CONTACT:  Michele Clark
Communications Coordinator

Vol. 45, No. 70

Aug. 26, 2011


KC School District Up for Classification Decision This Fall

The Kansas City School District is among several districts due to receive a formal classification this year by the state.  The Department of Elementary and Secondary Education will present a recommendation to the State Board of Education after 2010-11 performance results are finalized in mid-September.

Commissioner of Education Chris L. Nicastro expressed concern but tamped down speculation the state would seek a takeover with the announced departure of Superintendent John Covington.  However, she signaled the likelihood of the district maintaining its “provisionally accredited” status may now be at greater risk.

“We informed the district last year the decision could follow this year’s final Annual Performance Report,” Nicastro said.  “We were feeling very positive about the direction the district was taking with its improvement plan, but we must consider the recent developments.”

In 2008, the urban district serving nearly 17,000 students received an in-depth, on-site review as part of the fourth cycle of the Missouri School Improvement Program (MSIP).  Three key findings were identified for improvement:  student performance, stability in the office of superintendent, and restricting the role of the board to policymaking, not the day-to-day operations of the district.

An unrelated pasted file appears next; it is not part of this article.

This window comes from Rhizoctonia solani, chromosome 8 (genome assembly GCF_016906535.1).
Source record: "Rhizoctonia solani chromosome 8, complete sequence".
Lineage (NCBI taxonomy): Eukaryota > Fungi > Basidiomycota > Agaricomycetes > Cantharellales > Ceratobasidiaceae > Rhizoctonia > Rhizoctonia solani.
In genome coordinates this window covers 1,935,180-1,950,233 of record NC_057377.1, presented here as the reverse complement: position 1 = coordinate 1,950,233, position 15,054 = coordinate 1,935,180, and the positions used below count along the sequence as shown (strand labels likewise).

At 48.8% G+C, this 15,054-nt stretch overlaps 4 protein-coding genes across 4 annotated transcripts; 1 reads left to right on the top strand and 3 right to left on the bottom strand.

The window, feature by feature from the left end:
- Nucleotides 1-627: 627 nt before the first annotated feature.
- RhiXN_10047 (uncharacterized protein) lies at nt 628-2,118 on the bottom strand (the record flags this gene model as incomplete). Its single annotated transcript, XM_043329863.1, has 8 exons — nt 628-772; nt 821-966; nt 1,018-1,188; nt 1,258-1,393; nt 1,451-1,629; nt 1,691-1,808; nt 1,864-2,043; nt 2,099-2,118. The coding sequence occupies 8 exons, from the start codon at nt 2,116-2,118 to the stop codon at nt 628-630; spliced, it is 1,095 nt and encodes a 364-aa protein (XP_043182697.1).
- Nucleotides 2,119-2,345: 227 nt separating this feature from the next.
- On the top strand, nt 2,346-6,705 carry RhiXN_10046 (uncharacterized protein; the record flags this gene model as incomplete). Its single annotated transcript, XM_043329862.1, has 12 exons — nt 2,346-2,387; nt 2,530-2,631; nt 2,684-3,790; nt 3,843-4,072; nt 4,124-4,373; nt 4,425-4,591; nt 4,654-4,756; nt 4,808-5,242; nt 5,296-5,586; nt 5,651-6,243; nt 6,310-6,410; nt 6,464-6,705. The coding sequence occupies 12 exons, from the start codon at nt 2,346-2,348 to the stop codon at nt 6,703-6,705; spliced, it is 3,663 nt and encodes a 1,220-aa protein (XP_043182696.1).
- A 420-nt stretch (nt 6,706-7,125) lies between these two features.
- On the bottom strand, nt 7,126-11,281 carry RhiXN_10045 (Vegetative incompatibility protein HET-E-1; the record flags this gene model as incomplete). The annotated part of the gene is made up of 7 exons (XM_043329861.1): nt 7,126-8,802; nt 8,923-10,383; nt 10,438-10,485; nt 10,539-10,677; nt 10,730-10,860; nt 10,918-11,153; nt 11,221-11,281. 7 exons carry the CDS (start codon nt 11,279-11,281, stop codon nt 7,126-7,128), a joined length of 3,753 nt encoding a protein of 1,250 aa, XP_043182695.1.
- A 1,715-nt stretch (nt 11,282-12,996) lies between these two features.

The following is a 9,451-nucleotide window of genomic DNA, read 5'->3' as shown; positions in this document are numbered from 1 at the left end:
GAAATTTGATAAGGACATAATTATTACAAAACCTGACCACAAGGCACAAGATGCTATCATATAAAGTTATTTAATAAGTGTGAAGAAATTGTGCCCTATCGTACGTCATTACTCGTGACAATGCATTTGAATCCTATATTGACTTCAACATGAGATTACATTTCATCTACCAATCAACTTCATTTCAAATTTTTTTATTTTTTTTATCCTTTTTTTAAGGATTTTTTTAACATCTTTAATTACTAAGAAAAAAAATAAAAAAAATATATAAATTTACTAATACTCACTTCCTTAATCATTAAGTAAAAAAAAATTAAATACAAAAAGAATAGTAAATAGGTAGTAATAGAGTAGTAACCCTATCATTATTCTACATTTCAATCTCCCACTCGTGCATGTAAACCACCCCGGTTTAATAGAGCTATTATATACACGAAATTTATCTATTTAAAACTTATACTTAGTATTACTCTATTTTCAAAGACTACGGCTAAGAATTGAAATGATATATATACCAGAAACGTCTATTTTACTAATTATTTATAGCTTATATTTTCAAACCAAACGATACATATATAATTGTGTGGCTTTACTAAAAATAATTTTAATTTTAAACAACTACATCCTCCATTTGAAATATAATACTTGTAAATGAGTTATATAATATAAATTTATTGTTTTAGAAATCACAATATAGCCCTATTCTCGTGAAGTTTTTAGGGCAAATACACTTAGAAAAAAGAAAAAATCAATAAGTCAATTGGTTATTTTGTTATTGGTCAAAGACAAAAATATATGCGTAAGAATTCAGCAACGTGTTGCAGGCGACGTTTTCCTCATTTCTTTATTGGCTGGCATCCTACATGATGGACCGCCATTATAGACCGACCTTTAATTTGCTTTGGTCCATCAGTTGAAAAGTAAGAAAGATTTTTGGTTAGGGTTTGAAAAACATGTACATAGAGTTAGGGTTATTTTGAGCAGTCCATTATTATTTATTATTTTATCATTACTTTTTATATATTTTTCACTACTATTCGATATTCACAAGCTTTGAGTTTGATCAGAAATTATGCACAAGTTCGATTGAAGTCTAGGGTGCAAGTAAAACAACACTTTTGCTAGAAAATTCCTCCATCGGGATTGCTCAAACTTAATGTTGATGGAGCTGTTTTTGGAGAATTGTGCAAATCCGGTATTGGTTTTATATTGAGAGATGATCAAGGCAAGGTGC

The Department put on hold the fourth cycle classification recommendation to allow the district time to implement its plan for improvement and address the findings in the report.

“The goal of MSIP is to foster improvement, and the Department has been working closely with the district to put the improvement plan in place,” Nicastro said.  “We have been very pleased with the progress made to stabilize infrastructure and financial issues.  These were critical to address the issue of student performance.  Until this week we were also pleased with progress on the other two findings.  Sadly, it appears that this progress has been abruptly halted.”

School districts that receive a classification of “unaccredited” have two years probation to regain provisional or fully accredited status or else lapse to state control.  Under current law, if the State Board of Education took action at its September 20 meeting to designate the Kansas City district as unaccredited, the earliest lapse would be June 30, 2014.

Nicastro expressed frustration with the state law’s arbitrary two-year probation period, noting that Kansas City is an example of both extremes when a district may need more time to make progress, or the state may need to step in more quickly to intervene.